Libya. For many years Libya has been shunned for supporting terrorist groups. Inside the country, ordinary Libyans have been left to the whims of Colonel Gadaffi's personal brand of revolutionary socialism. However, there are signs that this closely controlled society is opening up. But can we really believe that Gadaffi is about to change? Rosie Goldsmith finds out what life is like in this North
African pariah state.
Producer Annette MacKenzie Editor Hugh Levinson RptdMon 8.30pm
A new series that looks at the passion and history of dance. 1: Jive. In the 1920s the lindy hop, as it was first known, exploded on to the Harlem scene. Dancer Frankie Manning and historian Terry Monaghan tell the foot-tapping story of jive. Producer Sara Conkey
Based on a short story by Charles Dickens, adapted for radio by Michael Eaton and starring Paul Scofield , David Warner and Gemma Jones.
This is a story of a man writing about his unfulfilled life and getting it all wrong in the telling; of a boy who tries to become an irreproachable young man but who somehow fails to escape his past.
Adapted for radio by:
Granville and crowd:
Stewart Henderson presents the problem-solving show that helps provide answers to those irritating questions from everyday life. PHONE: [number removed] email@example.com. Producer Joanne Coombs
4: Father Nzamujo is redefining Africa's view of itself. At his Songhai Centre in Benin, he is using solar-powered internet to spread knowledge. This leap in development and technology will, Father Nzamujo believes, free up Africa to become a player in the modern world. For details see Monday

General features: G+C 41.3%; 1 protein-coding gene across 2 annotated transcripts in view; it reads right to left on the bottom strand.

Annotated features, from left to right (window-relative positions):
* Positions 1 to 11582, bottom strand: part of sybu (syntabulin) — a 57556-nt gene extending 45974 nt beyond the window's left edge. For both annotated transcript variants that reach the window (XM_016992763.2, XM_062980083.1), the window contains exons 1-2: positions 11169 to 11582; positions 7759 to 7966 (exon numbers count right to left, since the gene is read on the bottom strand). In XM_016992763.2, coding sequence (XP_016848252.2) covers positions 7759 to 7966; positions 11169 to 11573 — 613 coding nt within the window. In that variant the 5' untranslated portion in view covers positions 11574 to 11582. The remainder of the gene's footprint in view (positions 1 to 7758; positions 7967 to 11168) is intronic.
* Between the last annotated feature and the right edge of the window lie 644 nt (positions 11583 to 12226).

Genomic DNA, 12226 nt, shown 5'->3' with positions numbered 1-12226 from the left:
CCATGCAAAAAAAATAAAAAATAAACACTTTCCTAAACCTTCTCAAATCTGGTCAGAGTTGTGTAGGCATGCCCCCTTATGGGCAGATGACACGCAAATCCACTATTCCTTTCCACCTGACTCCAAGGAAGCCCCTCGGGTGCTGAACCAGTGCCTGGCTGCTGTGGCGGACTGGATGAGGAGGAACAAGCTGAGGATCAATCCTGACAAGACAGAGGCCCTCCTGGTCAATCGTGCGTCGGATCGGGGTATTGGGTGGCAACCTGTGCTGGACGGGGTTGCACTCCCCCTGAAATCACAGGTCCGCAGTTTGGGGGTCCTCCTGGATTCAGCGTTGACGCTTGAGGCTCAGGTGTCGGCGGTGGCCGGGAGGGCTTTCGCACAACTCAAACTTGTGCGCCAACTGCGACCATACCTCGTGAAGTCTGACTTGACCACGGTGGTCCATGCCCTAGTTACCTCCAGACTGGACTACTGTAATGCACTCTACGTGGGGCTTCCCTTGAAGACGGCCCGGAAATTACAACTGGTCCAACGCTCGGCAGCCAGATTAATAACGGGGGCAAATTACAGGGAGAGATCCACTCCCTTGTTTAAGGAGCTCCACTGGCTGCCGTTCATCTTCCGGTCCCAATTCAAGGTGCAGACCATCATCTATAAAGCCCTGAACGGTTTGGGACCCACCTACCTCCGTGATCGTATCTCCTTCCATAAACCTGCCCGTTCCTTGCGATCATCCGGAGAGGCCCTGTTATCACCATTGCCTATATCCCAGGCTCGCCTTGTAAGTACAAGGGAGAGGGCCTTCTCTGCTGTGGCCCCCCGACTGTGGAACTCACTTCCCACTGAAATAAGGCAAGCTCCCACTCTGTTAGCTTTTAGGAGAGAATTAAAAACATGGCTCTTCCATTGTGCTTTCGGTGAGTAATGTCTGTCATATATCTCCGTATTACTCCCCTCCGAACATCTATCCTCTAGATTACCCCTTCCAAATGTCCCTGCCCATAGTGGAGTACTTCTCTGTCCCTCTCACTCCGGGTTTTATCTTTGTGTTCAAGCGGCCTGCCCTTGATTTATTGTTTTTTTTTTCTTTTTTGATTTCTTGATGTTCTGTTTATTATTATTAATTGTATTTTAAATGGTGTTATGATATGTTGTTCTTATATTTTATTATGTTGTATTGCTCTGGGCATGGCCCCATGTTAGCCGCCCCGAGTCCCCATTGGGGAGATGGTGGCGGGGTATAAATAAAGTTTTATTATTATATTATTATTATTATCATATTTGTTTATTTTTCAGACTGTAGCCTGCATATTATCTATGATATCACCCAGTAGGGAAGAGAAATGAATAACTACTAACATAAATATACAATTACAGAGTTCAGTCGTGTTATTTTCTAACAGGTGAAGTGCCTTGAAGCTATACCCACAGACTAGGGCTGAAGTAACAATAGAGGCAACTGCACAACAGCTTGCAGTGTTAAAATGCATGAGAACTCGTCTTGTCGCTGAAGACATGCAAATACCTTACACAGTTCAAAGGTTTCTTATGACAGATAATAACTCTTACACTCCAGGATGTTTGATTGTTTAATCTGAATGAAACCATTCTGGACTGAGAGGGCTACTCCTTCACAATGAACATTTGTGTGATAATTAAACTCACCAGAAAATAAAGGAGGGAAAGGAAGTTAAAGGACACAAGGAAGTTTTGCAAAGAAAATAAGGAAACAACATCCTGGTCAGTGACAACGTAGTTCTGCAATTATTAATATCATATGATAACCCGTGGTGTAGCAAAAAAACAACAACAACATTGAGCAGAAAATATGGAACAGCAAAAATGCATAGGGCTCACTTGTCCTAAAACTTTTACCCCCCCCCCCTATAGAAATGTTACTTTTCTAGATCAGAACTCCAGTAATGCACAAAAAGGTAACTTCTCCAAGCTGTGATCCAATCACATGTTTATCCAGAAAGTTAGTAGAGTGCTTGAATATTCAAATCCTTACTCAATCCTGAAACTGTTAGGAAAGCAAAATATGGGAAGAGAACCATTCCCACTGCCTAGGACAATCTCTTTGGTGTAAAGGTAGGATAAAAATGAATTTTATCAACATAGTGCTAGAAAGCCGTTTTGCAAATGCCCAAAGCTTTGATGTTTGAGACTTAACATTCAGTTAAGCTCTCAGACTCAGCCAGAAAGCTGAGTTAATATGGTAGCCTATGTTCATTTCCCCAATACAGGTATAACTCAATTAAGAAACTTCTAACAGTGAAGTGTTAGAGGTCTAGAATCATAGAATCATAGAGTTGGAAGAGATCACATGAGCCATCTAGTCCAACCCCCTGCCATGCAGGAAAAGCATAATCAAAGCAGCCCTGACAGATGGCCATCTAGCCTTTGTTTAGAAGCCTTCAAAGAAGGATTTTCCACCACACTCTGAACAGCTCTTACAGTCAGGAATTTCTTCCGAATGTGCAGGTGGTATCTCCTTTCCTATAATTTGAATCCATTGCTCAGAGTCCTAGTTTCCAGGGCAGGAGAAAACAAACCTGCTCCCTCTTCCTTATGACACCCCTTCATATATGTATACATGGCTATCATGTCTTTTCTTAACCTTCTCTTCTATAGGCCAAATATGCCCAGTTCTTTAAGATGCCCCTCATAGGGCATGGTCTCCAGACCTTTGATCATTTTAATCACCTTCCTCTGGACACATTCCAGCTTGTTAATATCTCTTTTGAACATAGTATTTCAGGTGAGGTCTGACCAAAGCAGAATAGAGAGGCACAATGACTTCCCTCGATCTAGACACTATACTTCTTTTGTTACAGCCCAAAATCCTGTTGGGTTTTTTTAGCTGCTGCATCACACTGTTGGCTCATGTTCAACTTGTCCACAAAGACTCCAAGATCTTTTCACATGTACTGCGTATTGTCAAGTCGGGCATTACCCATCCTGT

Mariella Frostrup talks to the writer Mark Haddon about his fictional creation, a 15-year-old detective with Asperger's syndrome. Plus, the Open Book's guide to the fiction and poetry of Margaret Atwood. Repeated from Sunday at 4pm
May Day is associated with maypoles and folk rituals, but is there any science to be found in folklore? Quentin Cooper looks at archaeoastronomy, the study of the astronomical practices, celestial lore, mythologies and religions of all ancient cultures Producer Sarah Empey EMAIL: firstname.lastname@example.org
As an introduction to a new series, another chance to hearthe second episode from the previous run of Vicki Pepperdine and Mel Hudson 's variety-meets-sitcom sketch show formula. Including such characters as elderly standup comedienne Edie Trinder and the Goatee Beard Men. Written and performed by Mel Hudson and Vicki Pepperdine , with Martin Hyder and Jim North.
Producers Helen Williams and Claire Jones
As the Bradford Bulls return to their newly refurbished stadium, this programme examines the club's plans for the future, including hopes that more Asians can be encouraged to take up the game of rugby. Producer Sue Mitchell
European hopes for a common foreign and security policy have suffered their worst blow as a result of the Anglo-American war against Iraq and Franco-German opposition to it. Is it time for Europe's pro- and anti-Atlanticists to go their separate ways? Bruce Clark weighs the costs of a split and asks if a reconciliation based on long-term common interests is still achievable.
(Repeated on Sunday at 9.30pm)
A series of three Scottish 19th-century tales of terror and mystery, dramatised by Marty Ross.
2: Olalla. By Robert Louis Stevenson.
During the Peninsular War in Spain a wounded Scottish soldier is sent to stay in a remote house in the hills. The soldier falls in love with the daughter of the house, but the family harbours a terrible secret.
Director Bruce Young
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